London Mountain – 13,194

RT Length:  10.63 miles

Elevation Gain: 2305’

I was looking for another quick summit this week, and was halfway to the trailhead before I remembered the road to Mosquito pass would most likely be snowed in, adding about 5 miles to the hike.  Oh well, I should still be able to make it an early day.  I made it to where the road for Mosquito Pass and 12 meet and due to previous experience with this road in winter decided to park at this junction.  I could have driven about a mile up Mosquito Pass road, but eventually the drifts would have made it necessary to find a place to park.  By parking below I’d be getting in some extra mileage (if not much elevation gain). 

I parked, gathered my gear, and headed up Mosquito Pass road at 6am.

I was excited to try out my new camera.  I tend to go through cameras quickly, as I put them through a ton of use in extreme conditions.  The last time I purchased a camera I bought one that was less expensive, reasoning since I buy them so often I’d like to spend less money.  I found out the hard way cameras that are point and shoot don’t operate well when it’s less than 30 degrees outside. 

The past few weeks I’ve been using a stylus with my iPhone, but I’ve found when it’s extremely cold out even the stylus doesn’t work (although warming the stylus up in my mouth sometimes helps).  After my climbing accident at Garden of the Gods last week where I not only came out road-rashed and bruised but also I crushed my stylus, I decided to just purchase another DSLR.  Yes, they’re heavy, but they withstand the cold.

I hiked along the dirt road for 2.5 miles.  The conditions were varying, and I was glad to have worn my microspikes.

About a mile in was the furthest anyone has been able to drive recently

I passed North London Mill

After passing North London Mill I turned left at the junction

It was here the sun began to rise and I started trying out my new camera

It was also here I started postholing more than I could stand.  I decided to put on my snowshoes, and wore them until I made it to the Mosquito/London saddle

I followed the road up to London Mine

At times the road was completely covered in drifts

The road was covered in snow as I got closer to the mine, so I just had to kind of wing it.

The moon was just going behind the ridge as I reached the mine

I continued past the mine, heading west

And followed the road to the saddle.  From a distance this road looks mild, but I’ve taken this route in winter before, and the drifts can get pretty steep and go down quite a ways into the drainage (the pictures don’t do the drop offs justice).  It’s a good idea to have traction and an ice axe for this part in winter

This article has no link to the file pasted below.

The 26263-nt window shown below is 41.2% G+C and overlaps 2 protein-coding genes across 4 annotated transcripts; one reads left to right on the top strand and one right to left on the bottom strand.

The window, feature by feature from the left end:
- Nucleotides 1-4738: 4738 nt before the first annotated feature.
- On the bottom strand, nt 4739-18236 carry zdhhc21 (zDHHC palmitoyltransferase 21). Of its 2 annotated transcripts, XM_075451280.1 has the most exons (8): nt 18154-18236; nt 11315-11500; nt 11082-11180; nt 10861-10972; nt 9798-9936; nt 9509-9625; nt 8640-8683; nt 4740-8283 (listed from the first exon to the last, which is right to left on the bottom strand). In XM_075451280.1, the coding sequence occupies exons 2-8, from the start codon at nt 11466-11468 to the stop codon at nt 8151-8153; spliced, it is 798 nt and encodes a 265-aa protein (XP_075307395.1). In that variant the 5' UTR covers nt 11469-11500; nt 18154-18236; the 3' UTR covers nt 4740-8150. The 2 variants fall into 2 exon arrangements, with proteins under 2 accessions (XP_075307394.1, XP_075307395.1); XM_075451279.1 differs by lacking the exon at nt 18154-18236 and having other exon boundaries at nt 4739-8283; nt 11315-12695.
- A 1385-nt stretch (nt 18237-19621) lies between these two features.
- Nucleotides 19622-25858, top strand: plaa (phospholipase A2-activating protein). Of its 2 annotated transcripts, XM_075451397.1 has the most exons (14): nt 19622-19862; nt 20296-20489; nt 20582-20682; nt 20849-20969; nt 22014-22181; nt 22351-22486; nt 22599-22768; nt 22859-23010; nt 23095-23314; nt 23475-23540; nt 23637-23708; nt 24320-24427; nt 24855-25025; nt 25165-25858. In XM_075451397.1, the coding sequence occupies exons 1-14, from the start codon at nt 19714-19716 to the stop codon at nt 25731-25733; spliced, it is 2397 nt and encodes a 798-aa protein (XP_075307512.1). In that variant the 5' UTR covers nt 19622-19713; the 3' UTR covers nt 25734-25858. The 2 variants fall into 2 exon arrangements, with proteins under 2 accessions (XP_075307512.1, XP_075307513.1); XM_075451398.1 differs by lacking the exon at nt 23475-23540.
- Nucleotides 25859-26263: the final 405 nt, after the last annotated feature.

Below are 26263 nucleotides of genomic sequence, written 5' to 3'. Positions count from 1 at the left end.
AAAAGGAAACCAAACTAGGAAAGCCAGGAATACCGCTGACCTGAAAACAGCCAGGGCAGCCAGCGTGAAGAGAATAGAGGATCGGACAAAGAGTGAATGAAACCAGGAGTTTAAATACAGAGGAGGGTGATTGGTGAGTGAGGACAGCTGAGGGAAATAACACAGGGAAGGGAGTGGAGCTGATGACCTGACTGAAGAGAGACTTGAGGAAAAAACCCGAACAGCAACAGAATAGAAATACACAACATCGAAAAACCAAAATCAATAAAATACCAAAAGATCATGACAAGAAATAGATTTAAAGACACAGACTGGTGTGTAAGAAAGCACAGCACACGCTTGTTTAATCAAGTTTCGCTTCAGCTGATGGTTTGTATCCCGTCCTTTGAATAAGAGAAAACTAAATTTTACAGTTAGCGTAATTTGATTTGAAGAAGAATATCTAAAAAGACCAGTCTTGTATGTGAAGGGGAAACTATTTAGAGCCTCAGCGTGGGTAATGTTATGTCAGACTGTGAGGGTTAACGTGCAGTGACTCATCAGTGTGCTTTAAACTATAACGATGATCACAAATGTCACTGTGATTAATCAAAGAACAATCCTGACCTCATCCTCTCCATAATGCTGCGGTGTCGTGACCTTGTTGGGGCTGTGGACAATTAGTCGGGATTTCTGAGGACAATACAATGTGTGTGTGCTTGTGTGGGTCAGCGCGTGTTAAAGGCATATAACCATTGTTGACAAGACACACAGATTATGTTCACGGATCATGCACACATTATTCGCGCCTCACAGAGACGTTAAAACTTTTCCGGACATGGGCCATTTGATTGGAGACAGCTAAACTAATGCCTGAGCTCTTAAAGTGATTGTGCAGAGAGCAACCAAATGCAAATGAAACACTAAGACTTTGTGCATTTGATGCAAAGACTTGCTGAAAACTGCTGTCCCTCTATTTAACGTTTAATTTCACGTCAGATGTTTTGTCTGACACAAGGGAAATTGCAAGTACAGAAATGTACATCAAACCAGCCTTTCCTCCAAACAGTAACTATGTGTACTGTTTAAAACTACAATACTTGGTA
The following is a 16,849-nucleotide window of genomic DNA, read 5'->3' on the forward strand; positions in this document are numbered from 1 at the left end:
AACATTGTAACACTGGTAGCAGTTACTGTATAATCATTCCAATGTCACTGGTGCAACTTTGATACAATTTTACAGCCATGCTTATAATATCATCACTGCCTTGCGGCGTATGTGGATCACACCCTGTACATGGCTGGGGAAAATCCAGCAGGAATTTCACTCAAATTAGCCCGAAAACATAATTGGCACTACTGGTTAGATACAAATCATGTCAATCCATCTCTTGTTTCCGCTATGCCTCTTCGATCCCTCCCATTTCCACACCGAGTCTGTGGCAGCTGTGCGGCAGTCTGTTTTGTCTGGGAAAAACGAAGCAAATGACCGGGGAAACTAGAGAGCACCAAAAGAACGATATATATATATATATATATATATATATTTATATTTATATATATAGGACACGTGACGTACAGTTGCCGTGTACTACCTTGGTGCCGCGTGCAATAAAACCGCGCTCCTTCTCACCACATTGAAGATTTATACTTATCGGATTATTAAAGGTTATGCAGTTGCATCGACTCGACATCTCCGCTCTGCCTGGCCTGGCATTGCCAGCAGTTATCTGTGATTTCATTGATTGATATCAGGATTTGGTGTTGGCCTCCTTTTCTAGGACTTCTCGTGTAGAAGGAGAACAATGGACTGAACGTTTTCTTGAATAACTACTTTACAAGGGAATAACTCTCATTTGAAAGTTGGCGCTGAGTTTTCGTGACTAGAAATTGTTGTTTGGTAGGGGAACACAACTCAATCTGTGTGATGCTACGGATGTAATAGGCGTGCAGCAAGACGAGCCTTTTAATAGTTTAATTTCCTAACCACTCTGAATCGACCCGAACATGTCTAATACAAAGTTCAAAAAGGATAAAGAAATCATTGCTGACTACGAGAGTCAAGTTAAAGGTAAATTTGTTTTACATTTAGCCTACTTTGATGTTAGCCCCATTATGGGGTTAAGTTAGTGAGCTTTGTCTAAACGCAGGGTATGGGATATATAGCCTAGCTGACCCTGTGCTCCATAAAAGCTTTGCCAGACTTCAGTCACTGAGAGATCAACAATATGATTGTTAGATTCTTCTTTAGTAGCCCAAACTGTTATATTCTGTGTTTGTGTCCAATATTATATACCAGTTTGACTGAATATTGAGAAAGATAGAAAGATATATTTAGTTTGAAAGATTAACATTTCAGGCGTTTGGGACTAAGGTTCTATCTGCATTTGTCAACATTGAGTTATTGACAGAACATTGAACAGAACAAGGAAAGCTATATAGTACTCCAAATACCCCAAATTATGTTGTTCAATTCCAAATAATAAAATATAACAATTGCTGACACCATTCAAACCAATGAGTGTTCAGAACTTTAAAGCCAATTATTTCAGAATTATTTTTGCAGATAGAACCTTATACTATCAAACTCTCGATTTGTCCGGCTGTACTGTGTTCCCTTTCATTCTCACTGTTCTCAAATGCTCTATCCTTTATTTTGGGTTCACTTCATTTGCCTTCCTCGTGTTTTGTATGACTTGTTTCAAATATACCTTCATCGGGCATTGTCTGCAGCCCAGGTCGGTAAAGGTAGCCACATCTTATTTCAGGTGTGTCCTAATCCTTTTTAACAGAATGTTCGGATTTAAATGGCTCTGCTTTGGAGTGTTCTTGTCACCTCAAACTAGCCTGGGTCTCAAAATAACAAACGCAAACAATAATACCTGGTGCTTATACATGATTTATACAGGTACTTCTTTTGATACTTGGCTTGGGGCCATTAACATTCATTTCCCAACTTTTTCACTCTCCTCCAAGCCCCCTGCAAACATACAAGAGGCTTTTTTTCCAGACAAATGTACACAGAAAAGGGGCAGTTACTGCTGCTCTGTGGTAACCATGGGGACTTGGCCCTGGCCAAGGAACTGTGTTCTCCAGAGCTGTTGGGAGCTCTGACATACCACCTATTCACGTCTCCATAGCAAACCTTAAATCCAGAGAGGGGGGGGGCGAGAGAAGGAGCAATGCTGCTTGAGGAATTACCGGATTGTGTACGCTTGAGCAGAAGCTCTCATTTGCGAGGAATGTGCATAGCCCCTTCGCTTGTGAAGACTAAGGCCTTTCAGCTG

I made it to the London/Mosquito saddle and took off my snowshoes, turned left, and followed London’s ridge southeast.

This ridge goes for almost exactly a mile.  After initially skirting to the right, I was able to stick to the ridge proper the entire time, and only postholed a few times in the snow.  This is all class 2, with the snow making it an easy class 3 in just a few areas.  Also, I didn’t remember it until I got back home and looked at my pictures, but the one drawback of this camera are the sun spots when directly facing the sun.  I know what causes them, I just need to be more diligent in the future against preventing them.  Here’s the ridge route, with a bunch of false summits:

About halfway along the ridge I heard a loud buzzing, looked around, and saw a biplane flying very low.  I watched it go around the mountains and through the passes.  So cool!  I wanted to wave, but didn’t think they could see me, and also worried they might think I needed help if I did. 

Here’s the final trek to the summit

I summited London Mountain at 8:30am

London Mountain Summit

I had a good view of Monday’s summit:  Pennsylvania Mountain

Here’s the trek back down the ridge

Yes, this is all class 2/easy class 3 to avoid snow

And back towards the mine

Here I heard another loud buzzing and saw a helicopter fly overhead.  It didn’t look like a rescue helicopter.

Here’s the path the road takes back down

I made it back to where I’d put on my snowshoes, took them off, and turned right onto 12 and followed it back to my truck.  About halfway back my microspikes broke, both of them, so I guess it’s time to get out the needle nose pliers again.  I made echoing clanking sounds as the chains scraped the dirt as I walked the rest of the way back.

I made it back to my truck at 10:45am, making this a 10.63 mile hike with 2305’ of elevation gain in 4 hours, 45 minutes

Here’s a topo map of my route:

Author: Laura M Clark

Laura has summited over 500 peaks above 13,000' solo, including being the first woman to solo summit all of the Colorado 14ers, as well as the centennials. After each hike, she writes trip reports for each one and publishes them on her blog, which is read by fans all over the world. Author of Wild Wanderer: Summiting Colorado’s 200 Highest Peaks, which is available to purchase on Amazon.

Leave a Reply

Fill in your details below or click an icon to log in: Logo

You are commenting using your account. Log Out /  Change )

Facebook photo

You are commenting using your Facebook account. Log Out /  Change )

Connecting to %s

%d bloggers like this: